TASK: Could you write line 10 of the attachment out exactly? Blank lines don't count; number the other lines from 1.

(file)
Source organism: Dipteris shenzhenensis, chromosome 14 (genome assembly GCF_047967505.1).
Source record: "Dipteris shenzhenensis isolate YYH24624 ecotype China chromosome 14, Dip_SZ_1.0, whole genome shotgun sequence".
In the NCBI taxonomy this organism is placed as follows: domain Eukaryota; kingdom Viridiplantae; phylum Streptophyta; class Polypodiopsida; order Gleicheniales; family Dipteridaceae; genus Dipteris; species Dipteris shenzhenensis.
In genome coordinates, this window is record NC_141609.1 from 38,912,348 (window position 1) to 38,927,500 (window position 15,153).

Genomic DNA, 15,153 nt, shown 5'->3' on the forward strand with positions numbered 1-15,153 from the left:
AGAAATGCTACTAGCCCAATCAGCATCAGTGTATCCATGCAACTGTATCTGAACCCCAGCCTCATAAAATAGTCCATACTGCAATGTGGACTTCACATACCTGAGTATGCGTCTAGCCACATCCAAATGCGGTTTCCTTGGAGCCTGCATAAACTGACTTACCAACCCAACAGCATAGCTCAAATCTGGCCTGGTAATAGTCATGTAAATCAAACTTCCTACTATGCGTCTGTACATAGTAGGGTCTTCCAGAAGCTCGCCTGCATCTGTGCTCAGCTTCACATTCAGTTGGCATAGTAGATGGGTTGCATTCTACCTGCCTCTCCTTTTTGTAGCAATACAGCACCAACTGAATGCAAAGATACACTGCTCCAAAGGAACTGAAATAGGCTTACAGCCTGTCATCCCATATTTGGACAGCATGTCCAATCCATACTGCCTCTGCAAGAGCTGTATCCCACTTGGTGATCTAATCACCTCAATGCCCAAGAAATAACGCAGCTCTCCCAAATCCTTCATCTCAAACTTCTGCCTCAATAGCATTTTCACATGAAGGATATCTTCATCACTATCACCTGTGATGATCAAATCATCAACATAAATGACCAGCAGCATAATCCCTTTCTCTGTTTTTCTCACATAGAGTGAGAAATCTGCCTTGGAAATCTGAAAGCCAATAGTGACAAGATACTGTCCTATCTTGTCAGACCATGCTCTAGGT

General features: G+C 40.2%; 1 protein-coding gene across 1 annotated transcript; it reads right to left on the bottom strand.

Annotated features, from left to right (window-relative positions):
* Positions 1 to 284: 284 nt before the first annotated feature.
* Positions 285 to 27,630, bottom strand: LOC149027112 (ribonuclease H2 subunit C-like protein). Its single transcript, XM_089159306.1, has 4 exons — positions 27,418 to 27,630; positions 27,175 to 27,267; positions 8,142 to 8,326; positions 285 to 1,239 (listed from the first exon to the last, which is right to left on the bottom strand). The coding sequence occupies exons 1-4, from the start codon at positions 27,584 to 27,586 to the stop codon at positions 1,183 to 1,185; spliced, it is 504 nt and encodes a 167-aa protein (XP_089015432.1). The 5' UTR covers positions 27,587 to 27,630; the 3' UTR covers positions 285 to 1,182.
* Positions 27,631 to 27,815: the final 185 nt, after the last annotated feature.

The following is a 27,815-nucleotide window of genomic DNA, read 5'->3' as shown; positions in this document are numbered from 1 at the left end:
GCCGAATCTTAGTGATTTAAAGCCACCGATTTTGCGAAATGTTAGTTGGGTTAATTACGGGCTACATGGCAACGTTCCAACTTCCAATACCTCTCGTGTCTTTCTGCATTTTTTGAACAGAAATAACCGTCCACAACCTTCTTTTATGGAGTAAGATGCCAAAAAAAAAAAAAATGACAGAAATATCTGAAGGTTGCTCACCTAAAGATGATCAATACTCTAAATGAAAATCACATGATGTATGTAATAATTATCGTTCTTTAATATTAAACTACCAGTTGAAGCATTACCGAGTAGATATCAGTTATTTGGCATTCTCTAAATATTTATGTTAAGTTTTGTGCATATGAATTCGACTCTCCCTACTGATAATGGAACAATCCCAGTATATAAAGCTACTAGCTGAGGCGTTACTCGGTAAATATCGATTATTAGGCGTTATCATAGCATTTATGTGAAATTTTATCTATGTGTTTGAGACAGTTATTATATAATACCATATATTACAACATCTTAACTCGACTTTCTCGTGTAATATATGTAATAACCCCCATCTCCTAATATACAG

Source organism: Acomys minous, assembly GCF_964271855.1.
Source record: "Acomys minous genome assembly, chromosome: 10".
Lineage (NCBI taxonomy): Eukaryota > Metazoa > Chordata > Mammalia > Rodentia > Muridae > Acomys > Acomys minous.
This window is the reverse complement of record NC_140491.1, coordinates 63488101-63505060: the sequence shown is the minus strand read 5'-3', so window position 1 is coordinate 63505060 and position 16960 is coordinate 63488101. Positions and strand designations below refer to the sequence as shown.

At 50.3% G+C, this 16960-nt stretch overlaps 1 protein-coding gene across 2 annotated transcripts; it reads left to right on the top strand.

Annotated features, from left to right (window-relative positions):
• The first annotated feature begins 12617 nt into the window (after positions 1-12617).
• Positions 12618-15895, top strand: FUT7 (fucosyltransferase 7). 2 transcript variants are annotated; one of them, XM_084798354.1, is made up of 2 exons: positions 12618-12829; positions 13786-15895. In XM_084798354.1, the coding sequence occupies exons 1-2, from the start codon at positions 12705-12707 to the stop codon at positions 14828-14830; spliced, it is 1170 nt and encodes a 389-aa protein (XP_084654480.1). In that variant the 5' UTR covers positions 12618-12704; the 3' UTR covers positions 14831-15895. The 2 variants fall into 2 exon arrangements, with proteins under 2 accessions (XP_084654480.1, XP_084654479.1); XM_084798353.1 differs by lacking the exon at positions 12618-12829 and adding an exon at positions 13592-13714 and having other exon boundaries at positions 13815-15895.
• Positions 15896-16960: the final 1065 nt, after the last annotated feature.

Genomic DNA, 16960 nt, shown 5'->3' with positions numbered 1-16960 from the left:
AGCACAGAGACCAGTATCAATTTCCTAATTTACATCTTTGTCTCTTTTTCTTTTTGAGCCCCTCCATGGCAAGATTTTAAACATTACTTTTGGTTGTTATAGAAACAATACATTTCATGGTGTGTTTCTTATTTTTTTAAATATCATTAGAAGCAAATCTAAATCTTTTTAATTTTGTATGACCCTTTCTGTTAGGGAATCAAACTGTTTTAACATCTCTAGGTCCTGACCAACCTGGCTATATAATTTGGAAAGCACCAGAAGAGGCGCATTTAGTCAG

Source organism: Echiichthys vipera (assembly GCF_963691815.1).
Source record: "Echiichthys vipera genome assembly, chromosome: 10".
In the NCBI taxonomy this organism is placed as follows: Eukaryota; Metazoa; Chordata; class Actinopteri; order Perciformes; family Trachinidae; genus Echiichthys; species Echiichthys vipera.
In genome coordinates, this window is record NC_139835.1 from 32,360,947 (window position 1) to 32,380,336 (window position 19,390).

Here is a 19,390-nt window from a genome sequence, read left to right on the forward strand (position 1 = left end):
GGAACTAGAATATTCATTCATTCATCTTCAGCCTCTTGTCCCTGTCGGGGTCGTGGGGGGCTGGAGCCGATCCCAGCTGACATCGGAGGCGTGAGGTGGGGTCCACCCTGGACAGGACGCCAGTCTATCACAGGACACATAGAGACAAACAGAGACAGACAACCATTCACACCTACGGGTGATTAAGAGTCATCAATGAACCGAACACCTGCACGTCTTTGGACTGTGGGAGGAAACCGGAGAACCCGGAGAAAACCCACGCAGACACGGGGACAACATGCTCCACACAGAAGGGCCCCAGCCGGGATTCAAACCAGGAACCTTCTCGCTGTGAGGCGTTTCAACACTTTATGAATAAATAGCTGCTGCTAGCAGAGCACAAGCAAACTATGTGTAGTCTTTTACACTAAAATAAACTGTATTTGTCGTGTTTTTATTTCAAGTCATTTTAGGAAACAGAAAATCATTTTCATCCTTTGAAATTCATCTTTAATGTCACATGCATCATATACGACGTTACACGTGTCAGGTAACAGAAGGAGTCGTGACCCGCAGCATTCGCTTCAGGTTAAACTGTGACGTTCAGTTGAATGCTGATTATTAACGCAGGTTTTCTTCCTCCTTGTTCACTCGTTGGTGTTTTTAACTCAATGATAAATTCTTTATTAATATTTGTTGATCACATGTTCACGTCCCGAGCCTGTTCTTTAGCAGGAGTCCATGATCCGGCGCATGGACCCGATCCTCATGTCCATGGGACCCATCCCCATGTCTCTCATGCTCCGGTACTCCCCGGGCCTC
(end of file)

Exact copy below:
* Positions 285 to 27,630, bottom strand: LOC149027112 (ribonuclease H2 subunit C-like protein). Its single transcript, XM_089159306.1, has 4 exons — positions 27,418 to 27,630; positions 27,175 to 27,267; positions 8,142 to 8,326; positions 285 to 1,239 (listed from the first exon to the last, which is right to left on the bottom strand). The coding sequence occupies exons 1-4, from the start codon at positions 27,584 to 27,586 to the stop codon at positions 1,183 to 1,185; spliced, it is 504 nt and encodes a 167-aa protein (XP_089015432.1). The 5' UTR covers positions 27,587 to 27,630; the 3' UTR covers positions 285 to 1,182.